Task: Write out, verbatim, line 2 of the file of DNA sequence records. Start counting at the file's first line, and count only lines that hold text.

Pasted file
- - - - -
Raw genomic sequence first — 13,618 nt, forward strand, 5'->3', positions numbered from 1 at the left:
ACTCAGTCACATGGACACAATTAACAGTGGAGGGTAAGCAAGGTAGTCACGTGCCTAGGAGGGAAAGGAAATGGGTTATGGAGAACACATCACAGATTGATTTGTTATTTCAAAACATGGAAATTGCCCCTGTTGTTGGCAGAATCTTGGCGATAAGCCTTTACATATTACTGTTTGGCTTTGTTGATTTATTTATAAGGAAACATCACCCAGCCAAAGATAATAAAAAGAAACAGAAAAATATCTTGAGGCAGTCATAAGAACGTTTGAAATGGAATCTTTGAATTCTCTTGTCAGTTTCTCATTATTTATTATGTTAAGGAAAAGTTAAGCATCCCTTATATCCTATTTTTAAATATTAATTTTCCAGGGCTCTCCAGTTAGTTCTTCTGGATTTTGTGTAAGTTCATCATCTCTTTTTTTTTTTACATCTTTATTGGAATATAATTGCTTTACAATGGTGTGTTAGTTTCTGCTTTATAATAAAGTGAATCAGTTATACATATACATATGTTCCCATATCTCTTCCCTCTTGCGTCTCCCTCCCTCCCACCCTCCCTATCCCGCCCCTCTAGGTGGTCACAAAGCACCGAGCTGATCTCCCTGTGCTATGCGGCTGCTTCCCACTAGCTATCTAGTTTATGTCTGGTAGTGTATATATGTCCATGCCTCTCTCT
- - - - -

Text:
ACTCAGTCACATGGACACAATTAACAGTGGAGGGTAAGCAAGGTAGTCACGTGCCTAGGAGGGAAAGGAAATGGGTTATGGAGAACACATCACAGATTGATTTGTTATTTCAAAACATGGAAATTGCCCCTGTTGTTGGCAGAATCTTGGCGATAAGCCTTTACATATTACTGTTTGGCTTTGTTGATTTATTTATAAGGAAACATCACCCAGCCAAAGATAATAAAAAGAAACAGAAAAATATCTTGAGGCAGTCATAAGAACGTTTGAAATGGAATCTTTGAATTCTCTTGTCAGTTTCTCATTATTTATTATGTTAAGGAAAAGTTAAGCATCCCTTATATCCTATTTTTAAATATTAATTTTCCAGGGCTCTCCAGTTAGTTCTTCTGGATTTTGTGTAAGTTCATCATCTCTTTTTTTTTTTACATCTTTATTGGAATATAATTGCTTTACAATGGTGTGTTAGTTTCTGCTTTATAATAAAGTGAATCAGTTATACATATACATATGTTCCCATATCTCTTCCCTCTTGCGTCTCCCTCCCTCCCACCCTCCCTATCCCGCCCCTCTAGGTGGTCACAAAGCACCGAGCTGATCTCCCTGTGCTATGCGGCTGCTTCCCACTAGCTATCTAGTTTATGTCTGGTAGTGTATATATGTCCATGCCTCTCTCT